Feb. 21 (Bloomberg) -- Poland’s central bank is becoming more likely to raise interest rates before July as the economy is set to grow more quickly this year than the government forecasts, monetary policy maker Andrzej Bratkowski said.
Gross domestic product may increase 3.5 percent this year, Bratkowski said in an interview yesterday in Warsaw. That compares with the government’s 2.5 percent estimate. The economy of Poland, the only European Union country to escape recession in 2009, expanded 4.3 percent last year as grants for the 27- member bloc’s poorer members spurred infrastructure investment and the weaker zloty helped exports.
“The question is less and less whether and more and more when to raise rates,” Bratkowski said “It’s getting more likely that a rate hike will be necessary in the first half of the year.”
While policy makers from the European Central Bank to Brazil have cut interest rates over recent months in an effort to stimulate growth, the Narodowy Bank Polski has left its benchmark seven-day interest rate at 4.5 percent since June. The bank raised borrowing costs by 1 percentage point in the first half of last year as inflation accelerated to a decade-high 5 percent, double the central bank’s target.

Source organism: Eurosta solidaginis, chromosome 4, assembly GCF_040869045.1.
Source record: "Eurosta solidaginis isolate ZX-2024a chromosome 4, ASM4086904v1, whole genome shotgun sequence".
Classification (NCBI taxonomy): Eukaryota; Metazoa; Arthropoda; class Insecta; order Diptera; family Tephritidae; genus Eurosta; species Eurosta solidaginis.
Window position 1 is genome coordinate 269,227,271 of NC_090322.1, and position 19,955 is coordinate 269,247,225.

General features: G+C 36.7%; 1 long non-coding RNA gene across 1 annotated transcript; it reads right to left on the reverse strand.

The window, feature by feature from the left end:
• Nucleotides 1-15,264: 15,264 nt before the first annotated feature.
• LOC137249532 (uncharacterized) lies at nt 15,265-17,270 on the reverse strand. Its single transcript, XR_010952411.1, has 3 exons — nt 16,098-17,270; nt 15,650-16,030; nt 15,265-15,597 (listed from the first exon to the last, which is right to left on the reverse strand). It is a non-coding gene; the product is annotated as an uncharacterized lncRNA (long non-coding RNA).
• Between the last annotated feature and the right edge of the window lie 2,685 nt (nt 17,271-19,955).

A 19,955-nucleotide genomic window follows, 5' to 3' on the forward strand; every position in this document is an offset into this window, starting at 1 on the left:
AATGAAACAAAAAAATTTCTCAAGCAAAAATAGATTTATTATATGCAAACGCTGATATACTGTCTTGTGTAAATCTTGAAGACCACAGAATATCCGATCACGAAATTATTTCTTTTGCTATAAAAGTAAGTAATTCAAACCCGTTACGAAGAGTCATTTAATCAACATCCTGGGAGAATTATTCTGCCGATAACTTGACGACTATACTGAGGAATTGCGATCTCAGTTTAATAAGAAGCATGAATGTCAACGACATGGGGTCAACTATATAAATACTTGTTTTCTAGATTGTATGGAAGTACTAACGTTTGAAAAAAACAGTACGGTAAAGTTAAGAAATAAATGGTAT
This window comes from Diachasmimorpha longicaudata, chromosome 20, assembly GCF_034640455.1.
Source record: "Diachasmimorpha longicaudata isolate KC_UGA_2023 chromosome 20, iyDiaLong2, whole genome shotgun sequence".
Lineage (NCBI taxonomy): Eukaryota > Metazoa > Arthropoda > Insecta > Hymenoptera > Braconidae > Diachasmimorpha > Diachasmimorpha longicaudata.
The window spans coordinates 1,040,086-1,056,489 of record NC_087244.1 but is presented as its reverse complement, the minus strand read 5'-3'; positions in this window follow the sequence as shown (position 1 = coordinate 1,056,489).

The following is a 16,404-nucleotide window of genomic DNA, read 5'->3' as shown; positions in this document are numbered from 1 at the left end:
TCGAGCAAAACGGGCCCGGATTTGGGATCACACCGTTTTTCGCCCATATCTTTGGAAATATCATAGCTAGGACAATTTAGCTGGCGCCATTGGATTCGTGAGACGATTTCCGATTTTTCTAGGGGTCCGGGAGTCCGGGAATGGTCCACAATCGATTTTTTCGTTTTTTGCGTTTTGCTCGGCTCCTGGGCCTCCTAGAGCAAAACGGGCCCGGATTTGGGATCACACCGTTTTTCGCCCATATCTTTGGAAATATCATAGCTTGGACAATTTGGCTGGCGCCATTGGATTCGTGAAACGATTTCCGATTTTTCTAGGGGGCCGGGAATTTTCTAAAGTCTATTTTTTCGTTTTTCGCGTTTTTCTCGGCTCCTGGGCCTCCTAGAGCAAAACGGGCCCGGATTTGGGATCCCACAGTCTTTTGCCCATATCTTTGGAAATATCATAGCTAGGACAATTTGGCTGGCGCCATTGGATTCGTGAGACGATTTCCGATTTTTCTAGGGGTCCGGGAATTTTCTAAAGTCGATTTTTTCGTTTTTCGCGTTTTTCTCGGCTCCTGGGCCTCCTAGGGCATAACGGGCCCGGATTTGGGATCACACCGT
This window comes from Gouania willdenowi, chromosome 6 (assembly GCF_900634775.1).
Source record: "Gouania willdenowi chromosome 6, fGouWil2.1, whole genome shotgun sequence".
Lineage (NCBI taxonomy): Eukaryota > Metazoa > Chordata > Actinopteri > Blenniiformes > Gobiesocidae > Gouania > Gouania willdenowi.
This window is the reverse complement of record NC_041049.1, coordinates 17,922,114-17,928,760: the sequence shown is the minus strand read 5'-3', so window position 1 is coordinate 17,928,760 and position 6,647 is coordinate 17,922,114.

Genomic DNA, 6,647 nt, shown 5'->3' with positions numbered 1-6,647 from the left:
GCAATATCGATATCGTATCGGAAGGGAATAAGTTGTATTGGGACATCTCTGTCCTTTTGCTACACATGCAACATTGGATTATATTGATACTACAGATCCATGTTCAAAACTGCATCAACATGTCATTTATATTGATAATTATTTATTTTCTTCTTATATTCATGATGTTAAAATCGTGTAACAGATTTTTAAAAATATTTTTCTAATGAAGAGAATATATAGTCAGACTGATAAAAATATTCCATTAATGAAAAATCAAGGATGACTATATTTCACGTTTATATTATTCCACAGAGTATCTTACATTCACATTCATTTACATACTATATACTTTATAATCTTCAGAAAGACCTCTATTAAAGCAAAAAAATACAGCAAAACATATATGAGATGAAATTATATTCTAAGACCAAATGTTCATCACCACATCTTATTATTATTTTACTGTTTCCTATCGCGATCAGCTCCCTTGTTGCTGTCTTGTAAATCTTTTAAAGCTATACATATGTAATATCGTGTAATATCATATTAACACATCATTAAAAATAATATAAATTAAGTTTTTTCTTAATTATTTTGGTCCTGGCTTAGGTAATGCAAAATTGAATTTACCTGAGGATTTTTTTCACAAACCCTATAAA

The zloty has strengthened 7.2 percent against the euro this year, the third-best performance of about 170 currencies tracked by Bloomberg. The currency, which dropped 11 percent in the second half of last year, was “undervalued” and is “returning to the correct level,” Jan Krzysztof Bielecki, who heads Prime Minister Donald Tusk’s council of economic advisers, said in an interview with Bloomberg last week.
The currency’s gains helped slow inflation to 4.1 percent in January from 4.6 percent the month before, the gauge remaining outside the central bank’s target range of between 1.5 percent and 2.5 percent for a 13th month. It’s “fairly unlikely” that inflation will return to the goal without rate increases, Bratkowski said.
“The January inflation figures weren’t fantastic,” Bratkowski said, noting that the data were in line with policy makers’ predictions that price growth would slow. “The zloty’s appreciation gives us more time to observe developments, but this state of affairs can’t continue for too long. With each month that goes by, there is less room to simply monitor the situation and more need to take a decision on interest rates.”
--Editors: Balazs Penz, David McQuaid
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